Effective Road Dust Control Methods

How to Achieve the Most Effective Road Dust Control

In Dust Control, Guided Self Apply Dust Control, Industrial Facilities by Bob Vitale

Effective road dust control requires treating the cause, not just mitigating the symptom

When most people think of road dust control, they think of spraying something (usually water) onto the road surface to suppress dust particles. If they do think of using a product, they assume that a single application will resolve the issue and keep dust on the ground for good. This does not equate to effective road dust control.

Unfortunately, it’s not that simple. Dust control is a complex science, requiring an understanding of the properties of dust and the various approaches to controlling it, along with the physics of just how that dust moves. 

Simply put, most products and approaches out there just treat the symptom: dust. 

But knowing where dust comes from allows you to take an intelligent, thought-through approach to managing it that goes beyond just keeping dust particles out of the air. 

Dust is the result of loose fines (soil particles smaller than 0.075mm) kicked up from the road surface. While traffic and wind are obvious causes of fugitive fines emissions from road surfaces, excess water, both from rain and watering programs to control dust, also plays a role. Water washes fines away from the road surface, breaking down the road surface, and therefore allowing more fines to break free of the road surface as dust once conditions dry out. 

As more fines come loose from the road surface, the surface has less that is holding it together. Think of fines like glue: they fill voids in the aggregate – working as a cohesive whole to maintain compaction and lock the larger particles in place at the surfaceAs more fines become loose, larger aggregate that makes up the road surface becomes loose, to get kicked up by traffic or washed out by water. Eventually, this leads to issues such as rutting and potholes, requiring extensive maintenance and repairs. 

In other words, given enough time (depending on the conditions described below), a road dust control issue can become a road stability issue, which significantly raises the cost of managing the road. 

So what’s the answer? The right approach to dust control is, in essence, basic fines preservation. Fines preservation is proactive approach to dust control that works by preserving the as-constructed condition of the road, resulting in a dust-free surface with improved stability and ride quality. 

Midwest’s EnviroKleen product has a unique binding system that uses cohesive and adhesive properties to lock the soil particles to each other, keeping them in place. This strengthens the entire road surface, meaning the road requires less maintenance and, of course, dust control occurs naturally. 

But how do we design the best program to meet your site’s specific needs? It’s a complex calculation, based on a range of factors. When you start working with Midwest, our engineers and chemists will seek out information on these factors to determine how much product you’ll need and at what rates and frequency you’ll need to apply it. 

Factors affecting the success or failure of your dust control program

Before ever purchasing product or beginning your dust control program, you need to collect and factor in the following types of data. 

Traffic volume. 

One of the most obvious factors that play into your road dust control program is the traffic volume of the road you’re considering implementing dust control on. The more traffic, the more dust (and the more of a beating your road takes, increasing maintenance expenses, etcetera).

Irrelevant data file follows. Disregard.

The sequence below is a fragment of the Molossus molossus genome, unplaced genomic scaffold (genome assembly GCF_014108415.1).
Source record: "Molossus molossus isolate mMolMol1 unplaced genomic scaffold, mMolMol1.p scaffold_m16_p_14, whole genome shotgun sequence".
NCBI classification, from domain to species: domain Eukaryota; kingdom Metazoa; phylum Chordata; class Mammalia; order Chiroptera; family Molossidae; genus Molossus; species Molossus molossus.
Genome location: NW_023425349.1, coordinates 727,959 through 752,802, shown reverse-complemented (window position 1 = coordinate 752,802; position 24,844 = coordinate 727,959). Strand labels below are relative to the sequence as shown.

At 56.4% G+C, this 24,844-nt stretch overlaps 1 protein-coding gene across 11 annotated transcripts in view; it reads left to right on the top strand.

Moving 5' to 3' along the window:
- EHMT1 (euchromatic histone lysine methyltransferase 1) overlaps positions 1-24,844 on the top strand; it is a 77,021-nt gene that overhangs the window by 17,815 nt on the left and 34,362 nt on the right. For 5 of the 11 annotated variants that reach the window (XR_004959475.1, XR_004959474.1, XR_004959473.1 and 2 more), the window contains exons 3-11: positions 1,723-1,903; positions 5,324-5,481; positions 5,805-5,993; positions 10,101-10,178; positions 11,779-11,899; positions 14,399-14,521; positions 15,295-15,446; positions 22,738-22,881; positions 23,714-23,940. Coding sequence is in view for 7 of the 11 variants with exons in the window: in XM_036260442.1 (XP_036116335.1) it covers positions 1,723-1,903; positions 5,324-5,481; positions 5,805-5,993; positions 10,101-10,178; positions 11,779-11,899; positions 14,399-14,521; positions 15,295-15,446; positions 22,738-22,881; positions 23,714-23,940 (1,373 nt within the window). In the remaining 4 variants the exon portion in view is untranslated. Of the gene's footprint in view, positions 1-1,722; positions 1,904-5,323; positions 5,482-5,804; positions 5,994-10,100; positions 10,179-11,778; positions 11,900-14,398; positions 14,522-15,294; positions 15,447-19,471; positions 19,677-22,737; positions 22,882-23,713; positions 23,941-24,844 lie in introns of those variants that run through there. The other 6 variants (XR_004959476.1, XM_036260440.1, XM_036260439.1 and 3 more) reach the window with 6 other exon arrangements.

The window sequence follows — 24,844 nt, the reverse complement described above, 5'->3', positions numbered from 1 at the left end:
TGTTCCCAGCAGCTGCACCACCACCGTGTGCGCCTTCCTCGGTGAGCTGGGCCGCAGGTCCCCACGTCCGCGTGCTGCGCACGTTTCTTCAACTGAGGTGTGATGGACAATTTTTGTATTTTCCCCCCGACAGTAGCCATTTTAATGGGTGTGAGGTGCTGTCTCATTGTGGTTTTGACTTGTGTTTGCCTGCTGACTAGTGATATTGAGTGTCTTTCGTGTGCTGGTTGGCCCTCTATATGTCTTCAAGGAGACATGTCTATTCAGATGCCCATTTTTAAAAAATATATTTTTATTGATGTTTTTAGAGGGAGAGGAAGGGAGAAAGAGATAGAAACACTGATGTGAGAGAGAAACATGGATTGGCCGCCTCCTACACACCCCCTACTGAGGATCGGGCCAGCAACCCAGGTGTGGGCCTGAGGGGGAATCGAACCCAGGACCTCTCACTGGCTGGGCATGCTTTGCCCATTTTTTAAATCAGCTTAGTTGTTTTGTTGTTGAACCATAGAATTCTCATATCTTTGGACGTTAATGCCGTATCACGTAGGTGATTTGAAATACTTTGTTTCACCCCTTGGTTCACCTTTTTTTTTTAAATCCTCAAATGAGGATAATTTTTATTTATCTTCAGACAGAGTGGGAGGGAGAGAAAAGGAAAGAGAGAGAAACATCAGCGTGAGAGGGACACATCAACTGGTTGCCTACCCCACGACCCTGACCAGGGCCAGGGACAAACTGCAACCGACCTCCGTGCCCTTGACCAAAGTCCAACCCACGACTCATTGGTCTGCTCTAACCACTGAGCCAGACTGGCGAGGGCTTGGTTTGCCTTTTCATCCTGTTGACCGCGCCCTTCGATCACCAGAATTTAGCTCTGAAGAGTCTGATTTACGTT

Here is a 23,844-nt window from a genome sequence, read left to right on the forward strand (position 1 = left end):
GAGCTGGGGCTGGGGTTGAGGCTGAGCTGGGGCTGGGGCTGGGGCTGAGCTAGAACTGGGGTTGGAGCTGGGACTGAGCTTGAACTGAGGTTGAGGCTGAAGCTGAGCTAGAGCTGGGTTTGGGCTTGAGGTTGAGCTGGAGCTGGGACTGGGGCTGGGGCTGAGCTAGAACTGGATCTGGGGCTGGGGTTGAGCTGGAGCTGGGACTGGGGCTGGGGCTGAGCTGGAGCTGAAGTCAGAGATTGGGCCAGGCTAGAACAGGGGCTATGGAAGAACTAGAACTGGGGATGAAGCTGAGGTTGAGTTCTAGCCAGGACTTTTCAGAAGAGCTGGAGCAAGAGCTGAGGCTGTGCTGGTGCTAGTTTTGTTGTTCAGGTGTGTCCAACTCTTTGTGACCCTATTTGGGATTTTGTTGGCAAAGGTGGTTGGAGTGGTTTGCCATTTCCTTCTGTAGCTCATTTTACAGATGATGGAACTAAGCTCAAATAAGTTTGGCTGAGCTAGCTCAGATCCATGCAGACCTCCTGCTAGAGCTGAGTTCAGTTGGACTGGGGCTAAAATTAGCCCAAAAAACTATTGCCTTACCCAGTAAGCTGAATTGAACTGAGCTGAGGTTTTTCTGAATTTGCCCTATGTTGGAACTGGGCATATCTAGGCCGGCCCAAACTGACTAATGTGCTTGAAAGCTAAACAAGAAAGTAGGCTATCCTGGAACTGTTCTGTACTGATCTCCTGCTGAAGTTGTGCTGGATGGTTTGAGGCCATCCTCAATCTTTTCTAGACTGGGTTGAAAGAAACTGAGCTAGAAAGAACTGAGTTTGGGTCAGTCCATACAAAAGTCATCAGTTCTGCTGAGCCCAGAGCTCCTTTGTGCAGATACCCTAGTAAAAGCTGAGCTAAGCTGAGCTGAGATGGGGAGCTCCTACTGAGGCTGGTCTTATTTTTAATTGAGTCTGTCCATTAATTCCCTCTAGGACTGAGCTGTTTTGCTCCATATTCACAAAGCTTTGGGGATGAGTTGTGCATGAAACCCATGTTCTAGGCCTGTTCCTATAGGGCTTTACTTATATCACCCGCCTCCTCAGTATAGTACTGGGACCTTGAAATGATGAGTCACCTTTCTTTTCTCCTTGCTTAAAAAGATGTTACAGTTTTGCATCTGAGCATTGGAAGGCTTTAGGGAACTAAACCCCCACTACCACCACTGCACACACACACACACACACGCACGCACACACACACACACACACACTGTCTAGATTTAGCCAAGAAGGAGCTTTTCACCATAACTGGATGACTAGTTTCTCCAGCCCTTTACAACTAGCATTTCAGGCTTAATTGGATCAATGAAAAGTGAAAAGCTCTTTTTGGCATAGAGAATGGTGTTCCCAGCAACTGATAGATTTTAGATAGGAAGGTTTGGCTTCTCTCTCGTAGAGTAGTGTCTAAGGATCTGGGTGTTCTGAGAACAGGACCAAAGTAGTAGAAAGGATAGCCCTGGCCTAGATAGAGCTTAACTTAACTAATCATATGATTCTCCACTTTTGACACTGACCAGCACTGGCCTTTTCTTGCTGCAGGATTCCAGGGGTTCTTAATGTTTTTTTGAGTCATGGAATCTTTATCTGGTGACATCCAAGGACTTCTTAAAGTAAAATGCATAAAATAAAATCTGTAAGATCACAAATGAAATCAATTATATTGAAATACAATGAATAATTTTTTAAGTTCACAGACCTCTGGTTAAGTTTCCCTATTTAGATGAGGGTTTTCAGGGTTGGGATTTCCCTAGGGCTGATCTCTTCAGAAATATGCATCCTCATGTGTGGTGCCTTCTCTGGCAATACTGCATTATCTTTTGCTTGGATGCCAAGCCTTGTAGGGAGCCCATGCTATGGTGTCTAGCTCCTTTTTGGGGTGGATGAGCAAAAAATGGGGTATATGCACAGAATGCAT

As a baseline, consider this data cited in one of our other articles (which you can find here): 

The EPA’s Environmentally Sensitive Maintenance for Dirt and Gravel Roads handbook (citing an earlier maxim from a USDA Forest Service publication in 1983) reminds us of what we could call the “rule of one”:

One car making one pass on one mile of dirt or gravel road one time each day for one year creates ONE ton of dust.” 

(A gravel road with an average daily traffic volume of just 100 cars can be assumed to be putting out 100 tons of dust per mile, per year. Think about that.)

The earlier Forest Service publication clarifies that the dust is deposited along a thousand-foot corridor centered on the road (cited in this study). Meaning the majority of gravel road dust is moving as far as 500 feet from either side of the road, covering everything in its path (from vegetation to homes). 

Get to know the traffic patterns on the relevant stretch of road. If the volume is low enough, it may be hard to justify the cost of an effective road dust control program. But knowing your traffic volume will help you to quickly see the impact of dust control. If your 1-mile stretch of road sees 75 cars per day, that means that road surface is losing 75 tons of fines per year. Only you can decide if that’s an acceptable volume of loss, but you can quickly work out the impact of an effective road dust control program. For example, at Midwest, our EnviroKleen product commonly achieves 80% or more dust control. Those 75 tons multiplied by 80% equals a reduction of 60 tons of dust. At what price point would it be worth keeping those extra 60 tons of fines on your road surface? 

The implication of this is that the more traffic you have, the more dust control product you’ll need to effectively control it. If your road has 300 cars per day, you’re going to need more product than with only 75. But, at the same time, keeping up with dust control for that traffic volume will be far more important. 

(Keep in mind that heavier traffic, like haul trucks or machinery, will create much more dust per vehicle than a car. Factor that into your calculations.)


Climate will clearly make a difference in how much product you need and how often you’ll need to apply it. If your local climate is wet most of the year, that will obviously reduce the time that you’ll face dusty conditions. But the downside is that excess water will wash fines out of your road surface. Erosion will require that you replace surface material on your road much more often, and it may even speed up the time till you have to rebuild the road from the base course up. 

Meanwhile, longer dry spells will, of course, contribute to more dusty conditions. The more immediately visible effects of a dry climate will impact residents, visitors, employees and any other stakeholders, creating more complaints, more health issues, an increase in costs and even a loss in tourism dollars (if your roads are access points to rural attractions, like state parks or historic towns).